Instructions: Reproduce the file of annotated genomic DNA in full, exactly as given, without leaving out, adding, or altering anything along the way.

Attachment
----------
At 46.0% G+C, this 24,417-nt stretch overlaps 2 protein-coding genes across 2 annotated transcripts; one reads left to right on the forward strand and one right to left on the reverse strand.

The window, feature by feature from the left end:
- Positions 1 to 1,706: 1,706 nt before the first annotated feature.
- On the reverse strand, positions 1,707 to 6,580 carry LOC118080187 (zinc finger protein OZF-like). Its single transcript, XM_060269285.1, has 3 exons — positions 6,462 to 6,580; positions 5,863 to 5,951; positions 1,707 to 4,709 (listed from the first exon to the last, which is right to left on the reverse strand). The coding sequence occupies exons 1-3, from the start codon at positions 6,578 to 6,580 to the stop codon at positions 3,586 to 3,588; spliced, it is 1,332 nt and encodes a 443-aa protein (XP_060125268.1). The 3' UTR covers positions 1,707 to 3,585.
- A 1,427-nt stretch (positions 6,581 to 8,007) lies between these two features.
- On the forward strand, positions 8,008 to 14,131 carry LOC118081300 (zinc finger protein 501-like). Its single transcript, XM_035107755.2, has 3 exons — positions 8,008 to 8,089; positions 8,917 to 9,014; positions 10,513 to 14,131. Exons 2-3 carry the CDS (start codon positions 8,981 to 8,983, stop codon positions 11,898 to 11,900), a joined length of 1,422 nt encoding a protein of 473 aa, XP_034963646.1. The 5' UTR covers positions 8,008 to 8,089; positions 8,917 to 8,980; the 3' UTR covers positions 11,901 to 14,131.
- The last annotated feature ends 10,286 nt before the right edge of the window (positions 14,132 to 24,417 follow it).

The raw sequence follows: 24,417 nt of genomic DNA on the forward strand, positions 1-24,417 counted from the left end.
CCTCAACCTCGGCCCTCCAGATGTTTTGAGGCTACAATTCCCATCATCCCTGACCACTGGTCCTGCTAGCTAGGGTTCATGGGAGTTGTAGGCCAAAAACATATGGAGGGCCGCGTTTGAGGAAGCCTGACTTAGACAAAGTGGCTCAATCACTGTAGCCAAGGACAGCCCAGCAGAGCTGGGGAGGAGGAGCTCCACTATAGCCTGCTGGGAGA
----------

At 46.0% G+C, this 24,417-nt stretch overlaps 2 protein-coding genes across 2 annotated transcripts; one reads left to right on the forward strand and one right to left on the reverse strand.

The window, feature by feature from the left end:
- Positions 1 to 1,706: 1,706 nt before the first annotated feature.
- On the reverse strand, positions 1,707 to 6,580 carry LOC118080187 (zinc finger protein OZF-like). Its single transcript, XM_060269285.1, has 3 exons — positions 6,462 to 6,580; positions 5,863 to 5,951; positions 1,707 to 4,709 (listed from the first exon to the last, which is right to left on the reverse strand). The coding sequence occupies exons 1-3, from the start codon at positions 6,578 to 6,580 to the stop codon at positions 3,586 to 3,588; spliced, it is 1,332 nt and encodes a 443-aa protein (XP_060125268.1). The 3' UTR covers positions 1,707 to 3,585.
- A 1,427-nt stretch (positions 6,581 to 8,007) lies between these two features.
- On the forward strand, positions 8,008 to 14,131 carry LOC118081300 (zinc finger protein 501-like). Its single transcript, XM_035107755.2, has 3 exons — positions 8,008 to 8,089; positions 8,917 to 9,014; positions 10,513 to 14,131. Exons 2-3 carry the CDS (start codon positions 8,981 to 8,983, stop codon positions 11,898 to 11,900), a joined length of 1,422 nt encoding a protein of 473 aa, XP_034963646.1. The 5' UTR covers positions 8,008 to 8,089; positions 8,917 to 8,980; the 3' UTR covers positions 11,901 to 14,131.
- The last annotated feature ends 10,286 nt before the right edge of the window (positions 14,132 to 24,417 follow it).

The raw sequence follows: 24,417 nt of genomic DNA on the forward strand, positions 1-24,417 counted from the left end.
CCTCAACCTCGGCCCTCCAGATGTTTTGAGGCTACAATTCCCATCATCCCTGACCACTGGTCCTGCTAGCTAGGGTTCATGGGAGTTGTAGGCCAAAAACATATGGAGGGCCGCGTTTGAGGAAGCCTGACTTAGACAAAGTGGCTCAATCACTGTAGCCAAGGACAGCCCAGCAGAGCTGGGGAGGAGGAGCTCCACTATAGCCTGCTGGGAGA